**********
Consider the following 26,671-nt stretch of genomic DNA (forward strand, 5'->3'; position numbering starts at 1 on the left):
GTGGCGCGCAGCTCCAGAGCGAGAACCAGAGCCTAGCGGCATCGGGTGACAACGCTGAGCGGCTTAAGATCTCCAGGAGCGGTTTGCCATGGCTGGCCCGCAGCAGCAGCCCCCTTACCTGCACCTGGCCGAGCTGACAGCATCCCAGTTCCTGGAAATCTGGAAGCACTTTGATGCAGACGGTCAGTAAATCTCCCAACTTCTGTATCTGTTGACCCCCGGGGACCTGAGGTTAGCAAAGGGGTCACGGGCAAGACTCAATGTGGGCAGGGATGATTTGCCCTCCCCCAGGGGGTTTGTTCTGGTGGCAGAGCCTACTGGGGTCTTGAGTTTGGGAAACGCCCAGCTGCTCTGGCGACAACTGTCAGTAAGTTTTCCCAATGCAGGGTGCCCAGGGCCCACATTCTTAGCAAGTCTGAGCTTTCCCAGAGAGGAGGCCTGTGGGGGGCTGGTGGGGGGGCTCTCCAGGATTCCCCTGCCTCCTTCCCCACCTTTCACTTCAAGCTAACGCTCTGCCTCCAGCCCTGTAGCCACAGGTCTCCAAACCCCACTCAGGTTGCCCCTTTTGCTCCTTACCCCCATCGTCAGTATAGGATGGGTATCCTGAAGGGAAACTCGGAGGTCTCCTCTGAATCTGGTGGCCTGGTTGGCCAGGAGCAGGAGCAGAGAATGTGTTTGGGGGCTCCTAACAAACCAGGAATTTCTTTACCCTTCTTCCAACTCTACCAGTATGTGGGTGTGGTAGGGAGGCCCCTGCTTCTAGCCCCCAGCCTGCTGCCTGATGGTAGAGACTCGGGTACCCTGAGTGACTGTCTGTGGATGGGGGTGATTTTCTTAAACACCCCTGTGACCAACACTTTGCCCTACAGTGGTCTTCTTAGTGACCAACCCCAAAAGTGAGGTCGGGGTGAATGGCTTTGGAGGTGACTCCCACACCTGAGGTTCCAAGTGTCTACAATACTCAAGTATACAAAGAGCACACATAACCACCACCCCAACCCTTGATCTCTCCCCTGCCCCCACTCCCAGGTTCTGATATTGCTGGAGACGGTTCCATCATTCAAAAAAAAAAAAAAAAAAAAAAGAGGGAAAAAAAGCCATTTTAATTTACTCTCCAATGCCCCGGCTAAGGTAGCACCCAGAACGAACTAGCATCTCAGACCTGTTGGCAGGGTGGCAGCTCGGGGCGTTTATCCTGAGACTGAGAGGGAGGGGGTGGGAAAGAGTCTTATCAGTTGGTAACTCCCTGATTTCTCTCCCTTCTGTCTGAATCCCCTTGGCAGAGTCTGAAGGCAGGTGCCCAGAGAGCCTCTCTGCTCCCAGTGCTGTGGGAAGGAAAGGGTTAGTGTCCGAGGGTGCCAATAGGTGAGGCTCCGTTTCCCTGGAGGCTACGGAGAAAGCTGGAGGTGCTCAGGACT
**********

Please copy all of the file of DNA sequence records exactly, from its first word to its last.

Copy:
Consider the following 26,671-nt stretch of genomic DNA (forward strand, 5'->3'; position numbering starts at 1 on the left):
GTGGCGCGCAGCTCCAGAGCGAGAACCAGAGCCTAGCGGCATCGGGTGACAACGCTGAGCGGCTTAAGATCTCCAGGAGCGGTTTGCCATGGCTGGCCCGCAGCAGCAGCCCCCTTACCTGCACCTGGCCGAGCTGACAGCATCCCAGTTCCTGGAAATCTGGAAGCACTTTGATGCAGACGGTCAGTAAATCTCCCAACTTCTGTATCTGTTGACCCCCGGGGACCTGAGGTTAGCAAAGGGGTCACGGGCAAGACTCAATGTGGGCAGGGATGATTTGCCCTCCCCCAGGGGGTTTGTTCTGGTGGCAGAGCCTACTGGGGTCTTGAGTTTGGGAAACGCCCAGCTGCTCTGGCGACAACTGTCAGTAAGTTTTCCCAATGCAGGGTGCCCAGGGCCCACATTCTTAGCAAGTCTGAGCTTTCCCAGAGAGGAGGCCTGTGGGGGGCTGGTGGGGGGGCTCTCCAGGATTCCCCTGCCTCCTTCCCCACCTTTCACTTCAAGCTAACGCTCTGCCTCCAGCCCTGTAGCCACAGGTCTCCAAACCCCACTCAGGTTGCCCCTTTTGCTCCTTACCCCCATCGTCAGTATAGGATGGGTATCCTGAAGGGAAACTCGGAGGTCTCCTCTGAATCTGGTGGCCTGGTTGGCCAGGAGCAGGAGCAGAGAATGTGTTTGGGGGCTCCTAACAAACCAGGAATTTCTTTACCCTTCTTCCAACTCTACCAGTATGTGGGTGTGGTAGGGAGGCCCCTGCTTCTAGCCCCCAGCCTGCTGCCTGATGGTAGAGACTCGGGTACCCTGAGTGACTGTCTGTGGATGGGGGTGATTTTCTTAAACACCCCTGTGACCAACACTTTGCCCTACAGTGGTCTTCTTAGTGACCAACCCCAAAAGTGAGGTCGGGGTGAATGGCTTTGGAGGTGACTCCCACACCTGAGGTTCCAAGTGTCTACAATACTCAAGTATACAAAGAGCACACATAACCACCACCCCAACCCTTGATCTCTCCCCTGCCCCCACTCCCAGGTTCTGATATTGCTGGAGACGGTTCCATCATTCAAAAAAAAAAAAAAAAAAAAAAGAGGGAAAAAAAGCCATTTTAATTTACTCTCCAATGCCCCGGCTAAGGTAGCACCCAGAACGAACTAGCATCTCAGACCTGTTGGCAGGGTGGCAGCTCGGGGCGTTTATCCTGAGACTGAGAGGGAGGGGGTGGGAAAGAGTCTTATCAGTTGGTAACTCCCTGATTTCTCTCCCTTCTGTCTGAATCCCCTTGGCAGAGTCTGAAGGCAGGTGCCCAGAGAGCCTCTCTGCTCCCAGTGCTGTGGGAAGGAAAGGGTTAGTGTCCGAGGGTGCCAATAGGTGAGGCTCCGTTTCCCTGGAGGCTACGGAGAAAGCTGGAGGTGCTCAGGACT